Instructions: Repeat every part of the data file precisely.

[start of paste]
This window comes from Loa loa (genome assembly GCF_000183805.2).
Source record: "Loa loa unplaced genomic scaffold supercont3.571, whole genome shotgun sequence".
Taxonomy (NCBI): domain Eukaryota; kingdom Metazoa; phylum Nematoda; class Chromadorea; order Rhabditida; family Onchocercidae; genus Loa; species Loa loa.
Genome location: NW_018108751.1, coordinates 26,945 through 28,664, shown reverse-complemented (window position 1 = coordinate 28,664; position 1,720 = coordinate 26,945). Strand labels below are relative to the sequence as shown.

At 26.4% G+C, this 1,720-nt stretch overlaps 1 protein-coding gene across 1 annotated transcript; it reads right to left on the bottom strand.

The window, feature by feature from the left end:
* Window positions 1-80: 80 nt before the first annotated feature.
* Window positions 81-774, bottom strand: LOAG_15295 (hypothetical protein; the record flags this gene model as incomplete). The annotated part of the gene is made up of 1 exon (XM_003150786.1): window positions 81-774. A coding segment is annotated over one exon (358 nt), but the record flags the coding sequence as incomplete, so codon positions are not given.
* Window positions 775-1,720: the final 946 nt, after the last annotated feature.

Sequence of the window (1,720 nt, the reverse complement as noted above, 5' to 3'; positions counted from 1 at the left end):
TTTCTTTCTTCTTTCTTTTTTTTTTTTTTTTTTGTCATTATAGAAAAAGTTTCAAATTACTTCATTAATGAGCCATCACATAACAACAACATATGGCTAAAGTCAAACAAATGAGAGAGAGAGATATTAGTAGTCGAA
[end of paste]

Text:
This window comes from Loa loa (genome assembly GCF_000183805.2).
Source record: "Loa loa unplaced genomic scaffold supercont3.571, whole genome shotgun sequence".
Taxonomy (NCBI): domain Eukaryota; kingdom Metazoa; phylum Nematoda; class Chromadorea; order Rhabditida; family Onchocercidae; genus Loa; species Loa loa.
Genome location: NW_018108751.1, coordinates 26,945 through 28,664, shown reverse-complemented (window position 1 = coordinate 28,664; position 1,720 = coordinate 26,945). Strand labels below are relative to the sequence as shown.

At 26.4% G+C, this 1,720-nt stretch overlaps 1 protein-coding gene across 1 annotated transcript; it reads right to left on the bottom strand.

The window, feature by feature from the left end:
* Window positions 1-80: 80 nt before the first annotated feature.
* Window positions 81-774, bottom strand: LOAG_15295 (hypothetical protein; the record flags this gene model as incomplete). The annotated part of the gene is made up of 1 exon (XM_003150786.1): window positions 81-774. A coding segment is annotated over one exon (358 nt), but the record flags the coding sequence as incomplete, so codon positions are not given.
* Window positions 775-1,720: the final 946 nt, after the last annotated feature.

Sequence of the window (1,720 nt, the reverse complement as noted above, 5' to 3'; positions counted from 1 at the left end):
TTTCTTTCTTCTTTCTTTTTTTTTTTTTTTTTTGTCATTATAGAAAAAGTTTCAAATTACTTCATTAATGAGCCATCACATAACAACAACATATGGCTAAAGTCAAACAAATGAGAGAGAGAGATATTAGTAGTCGAA